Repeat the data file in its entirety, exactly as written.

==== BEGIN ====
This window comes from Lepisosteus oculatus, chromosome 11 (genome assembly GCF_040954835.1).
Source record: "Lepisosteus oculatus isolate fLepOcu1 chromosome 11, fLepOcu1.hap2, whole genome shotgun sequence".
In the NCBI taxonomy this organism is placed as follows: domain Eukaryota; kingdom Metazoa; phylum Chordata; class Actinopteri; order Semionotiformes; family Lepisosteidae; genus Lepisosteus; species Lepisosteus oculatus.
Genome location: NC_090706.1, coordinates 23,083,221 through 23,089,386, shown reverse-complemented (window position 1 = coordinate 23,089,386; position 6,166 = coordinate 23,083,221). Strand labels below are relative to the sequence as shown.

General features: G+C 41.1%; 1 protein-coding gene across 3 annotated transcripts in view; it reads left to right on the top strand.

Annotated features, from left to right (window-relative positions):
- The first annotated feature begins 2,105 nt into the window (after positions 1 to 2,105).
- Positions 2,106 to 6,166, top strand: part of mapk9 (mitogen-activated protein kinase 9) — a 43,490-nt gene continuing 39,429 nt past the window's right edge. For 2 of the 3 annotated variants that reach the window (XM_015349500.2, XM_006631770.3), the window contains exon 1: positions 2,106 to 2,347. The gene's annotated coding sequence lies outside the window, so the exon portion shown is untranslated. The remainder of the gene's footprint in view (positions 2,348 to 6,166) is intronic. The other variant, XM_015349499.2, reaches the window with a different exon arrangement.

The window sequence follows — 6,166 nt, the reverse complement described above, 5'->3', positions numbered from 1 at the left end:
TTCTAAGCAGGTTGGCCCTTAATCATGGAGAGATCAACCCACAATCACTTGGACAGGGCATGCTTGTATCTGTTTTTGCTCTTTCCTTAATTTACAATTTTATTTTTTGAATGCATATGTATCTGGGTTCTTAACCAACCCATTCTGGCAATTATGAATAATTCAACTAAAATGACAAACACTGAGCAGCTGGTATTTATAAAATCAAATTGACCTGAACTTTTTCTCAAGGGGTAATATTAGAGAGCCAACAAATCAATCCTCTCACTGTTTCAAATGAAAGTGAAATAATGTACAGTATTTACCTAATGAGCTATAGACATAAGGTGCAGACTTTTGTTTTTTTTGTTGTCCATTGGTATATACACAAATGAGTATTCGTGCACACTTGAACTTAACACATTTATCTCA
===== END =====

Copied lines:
This window comes from Lepisosteus oculatus, chromosome 11 (genome assembly GCF_040954835.1).
Source record: "Lepisosteus oculatus isolate fLepOcu1 chromosome 11, fLepOcu1.hap2, whole genome shotgun sequence".
In the NCBI taxonomy this organism is placed as follows: domain Eukaryota; kingdom Metazoa; phylum Chordata; class Actinopteri; order Semionotiformes; family Lepisosteidae; genus Lepisosteus; species Lepisosteus oculatus.
Genome location: NC_090706.1, coordinates 23,083,221 through 23,089,386, shown reverse-complemented (window position 1 = coordinate 23,089,386; position 6,166 = coordinate 23,083,221). Strand labels below are relative to the sequence as shown.

General features: G+C 41.1%; 1 protein-coding gene across 3 annotated transcripts in view; it reads left to right on the top strand.

Annotated features, from left to right (window-relative positions):
- The first annotated feature begins 2,105 nt into the window (after positions 1 to 2,105).
- Positions 2,106 to 6,166, top strand: part of mapk9 (mitogen-activated protein kinase 9) — a 43,490-nt gene continuing 39,429 nt past the window's right edge. For 2 of the 3 annotated variants that reach the window (XM_015349500.2, XM_006631770.3), the window contains exon 1: positions 2,106 to 2,347. The gene's annotated coding sequence lies outside the window, so the exon portion shown is untranslated. The remainder of the gene's footprint in view (positions 2,348 to 6,166) is intronic. The other variant, XM_015349499.2, reaches the window with a different exon arrangement.

The window sequence follows — 6,166 nt, the reverse complement described above, 5'->3', positions numbered from 1 at the left end:
TTCTAAGCAGGTTGGCCCTTAATCATGGAGAGATCAACCCACAATCACTTGGACAGGGCATGCTTGTATCTGTTTTTGCTCTTTCCTTAATTTACAATTTTATTTTTTGAATGCATATGTATCTGGGTTCTTAACCAACCCATTCTGGCAATTATGAATAATTCAACTAAAATGACAAACACTGAGCAGCTGGTATTTATAAAATCAAATTGACCTGAACTTTTTCTCAAGGGGTAATATTAGAGAGCCAACAAATCAATCCTCTCACTGTTTCAAATGAAAGTGAAATAATGTACAGTATTTACCTAATGAGCTATAGACATAAGGTGCAGACTTTTGTTTTTTTTGTTGTCCATTGGTATATACACAAATGAGTATTCGTGCACACTTGAACTTAACACATTTATCTCA